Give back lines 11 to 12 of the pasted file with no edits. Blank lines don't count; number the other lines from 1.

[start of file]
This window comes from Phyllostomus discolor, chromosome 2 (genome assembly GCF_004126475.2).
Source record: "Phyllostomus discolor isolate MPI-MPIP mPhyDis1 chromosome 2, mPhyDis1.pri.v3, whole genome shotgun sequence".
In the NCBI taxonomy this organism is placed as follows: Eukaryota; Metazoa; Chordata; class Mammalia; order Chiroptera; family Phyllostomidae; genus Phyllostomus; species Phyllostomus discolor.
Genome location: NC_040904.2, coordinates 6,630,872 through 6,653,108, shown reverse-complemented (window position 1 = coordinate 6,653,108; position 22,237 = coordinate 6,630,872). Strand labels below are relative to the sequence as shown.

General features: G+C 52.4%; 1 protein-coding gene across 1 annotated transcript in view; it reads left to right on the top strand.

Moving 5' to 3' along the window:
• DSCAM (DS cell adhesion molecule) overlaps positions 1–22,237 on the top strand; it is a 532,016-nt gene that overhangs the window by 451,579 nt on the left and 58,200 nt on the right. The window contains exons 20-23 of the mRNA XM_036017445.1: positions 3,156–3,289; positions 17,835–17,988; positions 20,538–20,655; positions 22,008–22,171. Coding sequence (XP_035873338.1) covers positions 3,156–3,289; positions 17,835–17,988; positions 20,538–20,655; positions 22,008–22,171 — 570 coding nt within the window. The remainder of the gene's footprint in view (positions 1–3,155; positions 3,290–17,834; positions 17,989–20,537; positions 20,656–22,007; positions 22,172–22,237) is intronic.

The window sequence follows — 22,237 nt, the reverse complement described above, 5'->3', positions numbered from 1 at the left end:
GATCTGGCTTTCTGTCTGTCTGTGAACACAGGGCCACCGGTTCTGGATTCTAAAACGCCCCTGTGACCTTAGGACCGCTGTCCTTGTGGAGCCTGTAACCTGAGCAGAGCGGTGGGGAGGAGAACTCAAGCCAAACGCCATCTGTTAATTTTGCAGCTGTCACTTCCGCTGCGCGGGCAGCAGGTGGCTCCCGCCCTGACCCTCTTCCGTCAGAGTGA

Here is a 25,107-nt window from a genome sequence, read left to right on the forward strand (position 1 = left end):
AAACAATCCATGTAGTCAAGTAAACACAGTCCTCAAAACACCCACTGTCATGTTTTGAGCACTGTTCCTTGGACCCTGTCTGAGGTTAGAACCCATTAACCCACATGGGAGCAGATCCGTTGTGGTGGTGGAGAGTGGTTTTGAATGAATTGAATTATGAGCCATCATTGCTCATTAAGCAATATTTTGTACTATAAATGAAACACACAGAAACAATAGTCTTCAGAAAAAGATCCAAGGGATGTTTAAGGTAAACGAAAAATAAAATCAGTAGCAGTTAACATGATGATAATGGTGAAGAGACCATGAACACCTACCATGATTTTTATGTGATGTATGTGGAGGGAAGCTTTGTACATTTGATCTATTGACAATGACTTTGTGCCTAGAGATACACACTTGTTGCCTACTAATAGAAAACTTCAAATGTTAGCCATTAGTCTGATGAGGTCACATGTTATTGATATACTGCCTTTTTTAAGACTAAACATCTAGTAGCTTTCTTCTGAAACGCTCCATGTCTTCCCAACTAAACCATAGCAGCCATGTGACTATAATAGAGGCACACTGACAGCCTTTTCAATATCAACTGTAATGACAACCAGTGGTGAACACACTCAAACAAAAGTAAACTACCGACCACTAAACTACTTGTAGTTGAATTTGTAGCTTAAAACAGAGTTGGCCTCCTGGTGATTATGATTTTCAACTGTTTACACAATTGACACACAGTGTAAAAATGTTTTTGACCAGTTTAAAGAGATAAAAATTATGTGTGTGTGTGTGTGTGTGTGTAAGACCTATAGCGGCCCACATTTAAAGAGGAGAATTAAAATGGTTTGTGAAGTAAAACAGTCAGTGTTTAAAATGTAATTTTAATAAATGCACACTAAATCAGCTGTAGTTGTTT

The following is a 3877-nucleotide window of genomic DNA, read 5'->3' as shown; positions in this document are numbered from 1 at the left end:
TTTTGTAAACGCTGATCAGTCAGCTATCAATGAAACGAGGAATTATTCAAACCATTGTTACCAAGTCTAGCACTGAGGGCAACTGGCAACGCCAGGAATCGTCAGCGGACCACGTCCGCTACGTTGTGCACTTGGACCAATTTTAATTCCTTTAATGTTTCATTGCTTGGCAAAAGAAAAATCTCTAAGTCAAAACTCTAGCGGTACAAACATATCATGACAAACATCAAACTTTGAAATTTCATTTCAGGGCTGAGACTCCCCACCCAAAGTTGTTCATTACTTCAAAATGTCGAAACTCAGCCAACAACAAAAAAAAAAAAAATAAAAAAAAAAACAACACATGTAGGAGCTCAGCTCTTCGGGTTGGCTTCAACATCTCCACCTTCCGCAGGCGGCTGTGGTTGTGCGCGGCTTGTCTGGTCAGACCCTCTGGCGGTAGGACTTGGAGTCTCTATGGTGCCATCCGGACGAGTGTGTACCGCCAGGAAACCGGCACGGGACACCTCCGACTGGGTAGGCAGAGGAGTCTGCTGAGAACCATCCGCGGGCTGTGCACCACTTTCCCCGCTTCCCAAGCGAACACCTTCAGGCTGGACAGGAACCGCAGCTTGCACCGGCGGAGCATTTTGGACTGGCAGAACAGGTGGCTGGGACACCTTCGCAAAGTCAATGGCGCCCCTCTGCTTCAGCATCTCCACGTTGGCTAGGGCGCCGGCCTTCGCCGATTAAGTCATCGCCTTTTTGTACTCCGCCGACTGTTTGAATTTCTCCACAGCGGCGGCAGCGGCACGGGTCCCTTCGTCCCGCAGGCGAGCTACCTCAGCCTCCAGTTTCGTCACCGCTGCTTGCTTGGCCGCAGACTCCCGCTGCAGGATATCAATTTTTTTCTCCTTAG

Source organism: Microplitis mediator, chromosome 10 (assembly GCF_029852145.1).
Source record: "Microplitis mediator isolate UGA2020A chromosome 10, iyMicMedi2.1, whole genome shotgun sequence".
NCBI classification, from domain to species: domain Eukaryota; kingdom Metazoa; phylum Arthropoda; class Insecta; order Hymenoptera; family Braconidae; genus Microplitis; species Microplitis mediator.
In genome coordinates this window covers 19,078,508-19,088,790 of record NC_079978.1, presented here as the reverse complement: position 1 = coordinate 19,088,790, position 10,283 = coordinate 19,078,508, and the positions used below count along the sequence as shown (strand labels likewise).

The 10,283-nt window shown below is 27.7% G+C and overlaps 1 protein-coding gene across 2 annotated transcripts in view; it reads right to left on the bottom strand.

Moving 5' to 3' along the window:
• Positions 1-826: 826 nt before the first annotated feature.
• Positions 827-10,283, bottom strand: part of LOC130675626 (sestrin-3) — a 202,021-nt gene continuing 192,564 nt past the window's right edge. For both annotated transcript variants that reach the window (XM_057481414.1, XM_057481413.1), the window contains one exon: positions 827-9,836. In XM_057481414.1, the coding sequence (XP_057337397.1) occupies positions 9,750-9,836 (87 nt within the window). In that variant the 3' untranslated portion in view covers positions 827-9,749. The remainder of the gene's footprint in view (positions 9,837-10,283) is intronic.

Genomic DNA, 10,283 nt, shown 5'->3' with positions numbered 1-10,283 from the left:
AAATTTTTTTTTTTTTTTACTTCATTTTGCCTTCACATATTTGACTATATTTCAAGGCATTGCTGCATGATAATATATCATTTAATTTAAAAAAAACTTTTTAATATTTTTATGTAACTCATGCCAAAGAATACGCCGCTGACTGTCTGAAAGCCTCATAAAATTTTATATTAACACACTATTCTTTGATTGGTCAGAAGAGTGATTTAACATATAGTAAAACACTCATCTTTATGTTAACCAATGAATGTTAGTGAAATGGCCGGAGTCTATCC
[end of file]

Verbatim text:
AAACAATCCATGTAGTCAAGTAAACACAGTCCTCAAAACACCCACTGTCATGTTTTGAGCACTGTTCCTTGGACCCTGTCTGAGGTTAGAACCCATTAACCCACATGGGAGCAGATCCGTTGTGGTGGTGGAGAGTGGTTTTGAATGAATTGAATTATGAGCCATCATTGCTCATTAAGCAATATTTTGTACTATAAATGAAACACACAGAAACAATAGTCTTCAGAAAAAGATCCAAGGGATGTTTAAGGTAAACGAAAAATAAAATCAGTAGCAGTTAACATGATGATAATGGTGAAGAGACCATGAACACCTACCATGATTTTTATGTGATGTATGTGGAGGGAAGCTTTGTACATTTGATCTATTGACAATGACTTTGTGCCTAGAGATACACACTTGTTGCCTACTAATAGAAAACTTCAAATGTTAGCCATTAGTCTGATGAGGTCACATGTTATTGATATACTGCCTTTTTTAAGACTAAACATCTAGTAGCTTTCTTCTGAAACGCTCCATGTCTTCCCAACTAAACCATAGCAGCCATGTGACTATAATAGAGGCACACTGACAGCCTTTTCAATATCAACTGTAATGACAACCAGTGGTGAACACACTCAAACAAAAGTAAACTACCGACCACTAAACTACTTGTAGTTGAATTTGTAGCTTAAAACAGAGTTGGCCTCCTGGTGATTATGATTTTCAACTGTTTACACAATTGACACACAGTGTAAAAATGTTTTTGACCAGTTTAAAGAGATAAAAATTATGTGTGTGTGTGTGTGTGTGTGTAAGACCTATAGCGGCCCACATTTAAAGAGGAGAATTAAAATGGTTTGTGAAGTAAAACAGTCAGTGTTTAAAATGTAATTTTAATAAATGCACACTAAATCAGCTGTAGTTGTTT

The following is a 3877-nucleotide window of genomic DNA, read 5'->3' as shown; positions in this document are numbered from 1 at the left end: